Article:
Walk will benefit Junior's House
Preparations are in full swing for a new fundraising walk to take place on Sept. 15. The beneficiary is the Lewisburg branch of Junior's House Child Advocacy Center, a non-profit organization.
"This is wonderful - this is so exciting - when it all starts coming together," exclaimed Executive Director Heather Warden who was in Lewisburg Wednesday for a planning meeting for the walk.
The group is busy recruiting sponsors, who will get their names on the special walk T-shirt, and signing up walkers to accompany State Rep. Eddie Bass from the Rec Center to the square and back again. Blue helium balloons and blue ribbons have already been sponsored, and H & S Pharmacy has promised to set up a water station in their parking lot on West Commerce Street.
Businesses and organizations will be vying for the title of best banner, with a perpetual trophy at stake.
This will be Lewisburg's first walk for Junior's House, but they've been doing it since 2004 in Fayetteville, the site of the first Junior's House. This year they had over 400 walkers and raised $28,000.
"It's become a big deal in Fayetteville," Warden said.
"I'd love to see it get to that in Marshall County," said Candi Mitchell, resource linkage coordinator for the Department of Children's Services.
Mitchell said for next year they want to get the schools involved, with children getting out of class to participate in the walk.
Warden quoted the statistic that, by age 18, one in five girls and one in seven boys will have been sexually abused.
"Everybody's been touched by abuse," Mitchell said. "They just don't talk about it. You know someone that's affected - whether you know it or not."
Since child advocacy centers started in the state 20 years ago, Warden says the number of investigations of child abuse has dropped from 16,000 to 9,000.
"It's more efficient, and more effective," said Warden. "The word's spreading that we're not going to allow these things (child abuse) to happen."
Marshall County is fortunate in having Assistant District Attorney Eddie Barnard, who has the highest prosecution rate in the state for cases involving child abuse, according to Warden, who said, "He won't tolerate it."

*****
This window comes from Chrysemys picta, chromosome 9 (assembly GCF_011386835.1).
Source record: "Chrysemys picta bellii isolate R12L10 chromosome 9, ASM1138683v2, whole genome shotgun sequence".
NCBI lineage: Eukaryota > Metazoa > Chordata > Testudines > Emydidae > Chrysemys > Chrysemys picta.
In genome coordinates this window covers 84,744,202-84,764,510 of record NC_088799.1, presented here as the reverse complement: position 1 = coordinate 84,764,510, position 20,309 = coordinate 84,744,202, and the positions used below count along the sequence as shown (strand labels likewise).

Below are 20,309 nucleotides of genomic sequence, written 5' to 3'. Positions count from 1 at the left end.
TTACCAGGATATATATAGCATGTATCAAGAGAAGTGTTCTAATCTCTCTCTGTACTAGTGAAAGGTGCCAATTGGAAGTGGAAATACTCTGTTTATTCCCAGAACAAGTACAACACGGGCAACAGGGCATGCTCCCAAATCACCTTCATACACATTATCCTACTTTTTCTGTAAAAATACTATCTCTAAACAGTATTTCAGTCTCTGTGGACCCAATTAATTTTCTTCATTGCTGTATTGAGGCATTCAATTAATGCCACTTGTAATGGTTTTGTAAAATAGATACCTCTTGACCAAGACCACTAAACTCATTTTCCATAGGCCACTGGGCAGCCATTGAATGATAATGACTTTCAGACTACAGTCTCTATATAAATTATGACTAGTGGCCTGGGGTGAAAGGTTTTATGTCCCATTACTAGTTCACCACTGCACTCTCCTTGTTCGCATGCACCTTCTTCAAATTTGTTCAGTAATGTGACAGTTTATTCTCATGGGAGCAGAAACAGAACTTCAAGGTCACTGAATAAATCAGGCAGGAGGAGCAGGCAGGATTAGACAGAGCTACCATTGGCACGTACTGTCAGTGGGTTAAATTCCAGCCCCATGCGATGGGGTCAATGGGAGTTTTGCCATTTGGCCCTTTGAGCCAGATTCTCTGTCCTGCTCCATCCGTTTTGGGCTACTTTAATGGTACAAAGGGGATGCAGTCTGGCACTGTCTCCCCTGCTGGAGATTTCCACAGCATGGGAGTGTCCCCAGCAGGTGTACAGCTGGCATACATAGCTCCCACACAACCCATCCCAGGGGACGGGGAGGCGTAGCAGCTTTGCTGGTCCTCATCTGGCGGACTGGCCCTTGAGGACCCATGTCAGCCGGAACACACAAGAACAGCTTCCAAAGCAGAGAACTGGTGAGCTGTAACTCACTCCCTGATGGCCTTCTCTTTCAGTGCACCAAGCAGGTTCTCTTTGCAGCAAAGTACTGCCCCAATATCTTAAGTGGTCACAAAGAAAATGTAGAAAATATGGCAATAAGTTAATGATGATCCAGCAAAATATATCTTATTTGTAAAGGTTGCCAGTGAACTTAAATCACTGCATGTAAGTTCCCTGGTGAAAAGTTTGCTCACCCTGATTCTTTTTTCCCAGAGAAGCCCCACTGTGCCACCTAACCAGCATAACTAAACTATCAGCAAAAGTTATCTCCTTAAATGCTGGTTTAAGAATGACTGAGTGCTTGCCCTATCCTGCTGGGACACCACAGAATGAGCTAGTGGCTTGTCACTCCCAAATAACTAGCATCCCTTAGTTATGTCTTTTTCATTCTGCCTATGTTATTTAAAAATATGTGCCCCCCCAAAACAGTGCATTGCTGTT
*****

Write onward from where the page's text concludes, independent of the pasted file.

DCS and law enforcement can use the Junior's House office at 906 2nd Avenue North at any time of the day or night. The clinical staff is there one day a week, seeing the six clients they have for counseling now. One day a month, there's a meeting of the Child Protective Investigative Team, made up of representatives from the district attorney's office, law enforcement, DCS, and the CAC.
Last year, Warden said, there were 1,500 reports of child abuse and neglect in the 17th Judicial District. Five hundred of these were severe cases that were forwarded to the CPIT, and 84 of those were discussed in Marshall County. Of those, 61 were victims of sexual abuse and 23 suffered physical abuse or were in a drug-endangered situation.
At the Marshall County Junior's House, 28 forensic interviews were conducted, 15 victims received free trauma counseling, and nine family members got victims' advocacy services. Thanks to a change in state law, the DVD of a forensic interview made at a CAC can be admitted as evidence in court, thus sparing victims under 13 from having to tell their story over and over again.
Junior's House also goes to the elementary schools to present a program on body safety, and who children can tell if they're touched inappropriately. This was funded by a grant for three years, but that's stopped now, so staff is dividing it up on a volunteer basis.
If you need help for an abused child, call 877-237-0004. This number is available 24 hours a day, 365 days a year.